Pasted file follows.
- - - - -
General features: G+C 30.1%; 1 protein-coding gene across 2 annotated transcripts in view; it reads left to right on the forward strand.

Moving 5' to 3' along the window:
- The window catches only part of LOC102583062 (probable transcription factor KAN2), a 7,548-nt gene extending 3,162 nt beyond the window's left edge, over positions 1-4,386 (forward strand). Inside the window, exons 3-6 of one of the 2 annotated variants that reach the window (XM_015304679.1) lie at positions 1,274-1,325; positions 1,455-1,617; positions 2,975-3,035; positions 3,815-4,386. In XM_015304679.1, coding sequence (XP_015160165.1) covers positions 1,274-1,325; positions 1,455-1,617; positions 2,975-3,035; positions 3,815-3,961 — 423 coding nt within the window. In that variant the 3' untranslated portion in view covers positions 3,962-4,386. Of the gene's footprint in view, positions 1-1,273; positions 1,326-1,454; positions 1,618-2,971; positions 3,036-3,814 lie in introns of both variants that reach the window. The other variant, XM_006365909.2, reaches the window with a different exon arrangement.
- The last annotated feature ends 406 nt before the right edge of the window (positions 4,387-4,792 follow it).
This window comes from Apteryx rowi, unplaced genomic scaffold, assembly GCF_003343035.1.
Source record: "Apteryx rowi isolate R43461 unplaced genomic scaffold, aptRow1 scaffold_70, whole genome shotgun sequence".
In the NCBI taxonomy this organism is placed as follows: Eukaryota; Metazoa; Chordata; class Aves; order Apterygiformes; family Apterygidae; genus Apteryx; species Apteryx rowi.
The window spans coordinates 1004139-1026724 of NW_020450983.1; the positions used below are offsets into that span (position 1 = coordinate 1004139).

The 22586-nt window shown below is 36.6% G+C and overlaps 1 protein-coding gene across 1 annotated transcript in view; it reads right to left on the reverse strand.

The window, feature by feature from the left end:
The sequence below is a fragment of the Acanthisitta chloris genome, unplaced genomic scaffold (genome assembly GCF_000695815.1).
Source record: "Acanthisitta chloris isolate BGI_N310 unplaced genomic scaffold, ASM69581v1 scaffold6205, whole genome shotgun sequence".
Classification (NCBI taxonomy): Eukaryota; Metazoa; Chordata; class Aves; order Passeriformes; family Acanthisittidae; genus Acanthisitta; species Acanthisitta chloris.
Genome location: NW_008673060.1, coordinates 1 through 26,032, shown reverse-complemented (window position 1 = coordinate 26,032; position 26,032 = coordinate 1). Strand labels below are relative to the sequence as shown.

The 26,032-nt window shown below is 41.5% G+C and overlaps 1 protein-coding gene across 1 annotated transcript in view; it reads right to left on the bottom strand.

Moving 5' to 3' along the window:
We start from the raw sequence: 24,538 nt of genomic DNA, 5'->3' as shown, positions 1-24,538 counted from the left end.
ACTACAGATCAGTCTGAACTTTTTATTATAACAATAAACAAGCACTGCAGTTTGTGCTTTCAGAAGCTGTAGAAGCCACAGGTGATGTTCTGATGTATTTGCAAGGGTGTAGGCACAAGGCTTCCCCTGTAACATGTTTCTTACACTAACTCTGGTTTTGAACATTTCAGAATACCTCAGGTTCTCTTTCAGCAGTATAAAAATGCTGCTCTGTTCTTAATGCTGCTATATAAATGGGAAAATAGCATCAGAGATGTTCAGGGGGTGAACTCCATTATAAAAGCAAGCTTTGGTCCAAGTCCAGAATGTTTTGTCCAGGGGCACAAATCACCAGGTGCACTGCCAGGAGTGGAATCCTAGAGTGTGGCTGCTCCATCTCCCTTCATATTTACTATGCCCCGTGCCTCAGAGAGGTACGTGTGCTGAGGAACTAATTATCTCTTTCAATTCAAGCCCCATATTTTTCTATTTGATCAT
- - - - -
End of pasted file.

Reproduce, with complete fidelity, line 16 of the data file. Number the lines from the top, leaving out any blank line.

Moving 5' to 3' along the window: